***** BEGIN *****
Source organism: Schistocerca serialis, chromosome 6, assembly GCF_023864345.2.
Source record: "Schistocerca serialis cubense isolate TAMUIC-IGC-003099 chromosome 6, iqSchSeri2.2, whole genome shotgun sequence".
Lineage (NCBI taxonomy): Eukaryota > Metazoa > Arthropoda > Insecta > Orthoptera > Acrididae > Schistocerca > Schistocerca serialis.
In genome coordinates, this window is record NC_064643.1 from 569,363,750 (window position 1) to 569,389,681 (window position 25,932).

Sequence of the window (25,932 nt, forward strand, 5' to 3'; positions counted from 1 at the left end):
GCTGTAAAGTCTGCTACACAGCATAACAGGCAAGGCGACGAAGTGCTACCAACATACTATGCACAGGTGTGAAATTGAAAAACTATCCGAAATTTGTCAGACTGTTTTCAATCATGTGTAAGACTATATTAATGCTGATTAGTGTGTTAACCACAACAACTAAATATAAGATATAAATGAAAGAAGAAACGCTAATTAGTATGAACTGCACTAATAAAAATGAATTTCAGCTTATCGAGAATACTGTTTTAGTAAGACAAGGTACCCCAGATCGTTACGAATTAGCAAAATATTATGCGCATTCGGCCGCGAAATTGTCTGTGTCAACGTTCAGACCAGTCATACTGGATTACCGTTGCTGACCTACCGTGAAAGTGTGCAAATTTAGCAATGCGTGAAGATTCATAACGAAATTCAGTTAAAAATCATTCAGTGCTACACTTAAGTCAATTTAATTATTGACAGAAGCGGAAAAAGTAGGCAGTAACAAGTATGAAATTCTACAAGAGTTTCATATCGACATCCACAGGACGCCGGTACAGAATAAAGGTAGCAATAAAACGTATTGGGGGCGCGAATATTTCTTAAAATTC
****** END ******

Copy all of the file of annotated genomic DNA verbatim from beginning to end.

Source organism: Schistocerca serialis, chromosome 6, assembly GCF_023864345.2.
Source record: "Schistocerca serialis cubense isolate TAMUIC-IGC-003099 chromosome 6, iqSchSeri2.2, whole genome shotgun sequence".
Lineage (NCBI taxonomy): Eukaryota > Metazoa > Arthropoda > Insecta > Orthoptera > Acrididae > Schistocerca > Schistocerca serialis.
In genome coordinates, this window is record NC_064643.1 from 569,363,750 (window position 1) to 569,389,681 (window position 25,932).

Sequence of the window (25,932 nt, forward strand, 5' to 3'; positions counted from 1 at the left end):
GCTGTAAAGTCTGCTACACAGCATAACAGGCAAGGCGACGAAGTGCTACCAACATACTATGCACAGGTGTGAAATTGAAAAACTATCCGAAATTTGTCAGACTGTTTTCAATCATGTGTAAGACTATATTAATGCTGATTAGTGTGTTAACCACAACAACTAAATATAAGATATAAATGAAAGAAGAAACGCTAATTAGTATGAACTGCACTAATAAAAATGAATTTCAGCTTATCGAGAATACTGTTTTAGTAAGACAAGGTACCCCAGATCGTTACGAATTAGCAAAATATTATGCGCATTCGGCCGCGAAATTGTCTGTGTCAACGTTCAGACCAGTCATACTGGATTACCGTTGCTGACCTACCGTGAAAGTGTGCAAATTTAGCAATGCGTGAAGATTCATAACGAAATTCAGTTAAAAATCATTCAGTGCTACACTTAAGTCAATTTAATTATTGACAGAAGCGGAAAAAGTAGGCAGTAACAAGTATGAAATTCTACAAGAGTTTCATATCGACATCCACAGGACGCCGGTACAGAATAAAGGTAGCAATAAAACGTATTGGGGGCGCGAATATTTCTTAAAATTC